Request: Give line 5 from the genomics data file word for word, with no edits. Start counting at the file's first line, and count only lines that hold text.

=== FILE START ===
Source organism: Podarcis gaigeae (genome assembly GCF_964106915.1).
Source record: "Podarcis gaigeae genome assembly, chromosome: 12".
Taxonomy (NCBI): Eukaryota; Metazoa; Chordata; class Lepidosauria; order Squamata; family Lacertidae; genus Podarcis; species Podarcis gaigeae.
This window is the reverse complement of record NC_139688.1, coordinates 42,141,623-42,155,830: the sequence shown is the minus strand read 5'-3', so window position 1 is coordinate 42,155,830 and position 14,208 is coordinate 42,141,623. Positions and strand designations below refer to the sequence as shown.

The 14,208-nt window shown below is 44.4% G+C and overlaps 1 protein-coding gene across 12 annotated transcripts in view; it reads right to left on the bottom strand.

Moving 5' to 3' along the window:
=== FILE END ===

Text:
The 14,208-nt window shown below is 44.4% G+C and overlaps 1 protein-coding gene across 12 annotated transcripts in view; it reads right to left on the bottom strand.